Introduction: This article demonstrates the capacity of a combination of different data mining (DM) methods to support diagnosis in pediatric emergency patients. By using a novel combination of these DM procedures, a computer-based diagnosis was created.
Methods: A support vector machine (SVM), artificial neural networks (ANNs), fuzzy logics, and a voting algorithm were simultaneously used to allocate a patient to one of 18 diagnoses (e.g., pneumonia, appendicitis). Anonymized data sets of patients who presented in the emergency department (ED) of a pediatric care clinic were chosen. For each patient, 26 identical clinical and laboratory parameters were used (e.g., blood count, C-reactive protein) to finally develop the program.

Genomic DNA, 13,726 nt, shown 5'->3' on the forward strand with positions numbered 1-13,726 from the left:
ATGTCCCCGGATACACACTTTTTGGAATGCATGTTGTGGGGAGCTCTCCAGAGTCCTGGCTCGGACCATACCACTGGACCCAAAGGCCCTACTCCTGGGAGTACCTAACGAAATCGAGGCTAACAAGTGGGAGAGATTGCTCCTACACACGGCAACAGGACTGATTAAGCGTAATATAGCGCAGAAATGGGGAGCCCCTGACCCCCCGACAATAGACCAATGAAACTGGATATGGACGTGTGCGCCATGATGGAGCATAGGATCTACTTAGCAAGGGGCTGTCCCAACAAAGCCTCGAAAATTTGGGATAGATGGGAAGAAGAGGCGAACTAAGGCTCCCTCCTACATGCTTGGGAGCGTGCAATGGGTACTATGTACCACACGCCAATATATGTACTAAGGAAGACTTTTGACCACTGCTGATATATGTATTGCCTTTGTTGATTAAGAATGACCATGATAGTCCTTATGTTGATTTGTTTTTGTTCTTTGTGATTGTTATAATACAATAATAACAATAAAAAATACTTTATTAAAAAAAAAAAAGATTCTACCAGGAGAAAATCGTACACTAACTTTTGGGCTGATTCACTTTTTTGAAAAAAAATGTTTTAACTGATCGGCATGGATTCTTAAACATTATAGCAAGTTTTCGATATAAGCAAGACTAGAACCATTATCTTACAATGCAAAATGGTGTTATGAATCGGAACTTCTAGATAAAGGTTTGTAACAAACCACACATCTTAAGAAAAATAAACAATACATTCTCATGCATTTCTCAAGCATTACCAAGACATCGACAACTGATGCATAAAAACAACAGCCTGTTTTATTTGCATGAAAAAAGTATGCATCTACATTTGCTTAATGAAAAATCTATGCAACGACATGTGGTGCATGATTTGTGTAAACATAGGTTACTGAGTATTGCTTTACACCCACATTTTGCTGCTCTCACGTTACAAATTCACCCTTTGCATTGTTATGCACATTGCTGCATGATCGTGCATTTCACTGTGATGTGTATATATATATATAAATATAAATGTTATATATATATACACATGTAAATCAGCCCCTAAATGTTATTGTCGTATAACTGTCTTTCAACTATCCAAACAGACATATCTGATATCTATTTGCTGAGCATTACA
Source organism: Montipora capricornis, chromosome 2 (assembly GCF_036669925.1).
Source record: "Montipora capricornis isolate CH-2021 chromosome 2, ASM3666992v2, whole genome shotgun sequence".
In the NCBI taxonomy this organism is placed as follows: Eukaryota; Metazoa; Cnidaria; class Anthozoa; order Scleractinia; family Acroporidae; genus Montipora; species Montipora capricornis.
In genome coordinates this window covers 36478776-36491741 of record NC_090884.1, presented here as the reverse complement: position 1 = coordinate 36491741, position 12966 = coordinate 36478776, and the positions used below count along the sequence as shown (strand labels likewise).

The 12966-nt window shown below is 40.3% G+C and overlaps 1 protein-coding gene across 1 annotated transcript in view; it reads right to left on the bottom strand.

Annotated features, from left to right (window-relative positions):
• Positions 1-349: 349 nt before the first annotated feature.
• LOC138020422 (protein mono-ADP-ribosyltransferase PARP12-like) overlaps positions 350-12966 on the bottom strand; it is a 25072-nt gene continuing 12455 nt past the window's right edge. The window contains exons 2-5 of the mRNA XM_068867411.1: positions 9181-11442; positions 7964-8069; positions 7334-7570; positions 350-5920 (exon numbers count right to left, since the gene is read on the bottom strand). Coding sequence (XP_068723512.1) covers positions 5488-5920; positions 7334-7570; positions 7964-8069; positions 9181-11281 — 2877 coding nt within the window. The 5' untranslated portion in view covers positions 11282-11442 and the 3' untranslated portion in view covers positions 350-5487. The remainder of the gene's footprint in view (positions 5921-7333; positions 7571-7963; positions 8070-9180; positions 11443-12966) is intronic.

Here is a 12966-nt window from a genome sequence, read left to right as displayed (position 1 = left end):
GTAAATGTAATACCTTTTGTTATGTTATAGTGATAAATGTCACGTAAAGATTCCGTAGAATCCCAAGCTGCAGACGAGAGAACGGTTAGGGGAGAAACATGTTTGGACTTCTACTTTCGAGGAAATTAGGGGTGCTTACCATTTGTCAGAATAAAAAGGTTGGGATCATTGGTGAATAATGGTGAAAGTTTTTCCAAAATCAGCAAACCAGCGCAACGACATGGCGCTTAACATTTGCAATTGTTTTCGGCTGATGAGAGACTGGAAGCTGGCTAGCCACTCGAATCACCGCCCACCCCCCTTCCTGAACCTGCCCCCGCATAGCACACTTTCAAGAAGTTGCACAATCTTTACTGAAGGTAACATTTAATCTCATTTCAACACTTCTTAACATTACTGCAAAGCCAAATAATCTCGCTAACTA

Results: The combination of four DM operations arrived at a correct diagnosis in 98% of the cases, retrospectively. A subgroup analysis showed that the highest diagnostic accuracy was for appendicitis (97% correct diagnoses) and idiopathic thrombocytopenic purpura or erythroblastopenia (100% correct diagnoses). During the prospective testing, 81% of the patients were correctly diagnosed by the system.
Discussion: The combination of these DM methods was suitable for proposing a diagnosis using both laboratory and clinical parameters. We conclude that an optimized combination of different but complementary DM methods might serve to assist medical decisions in the ED.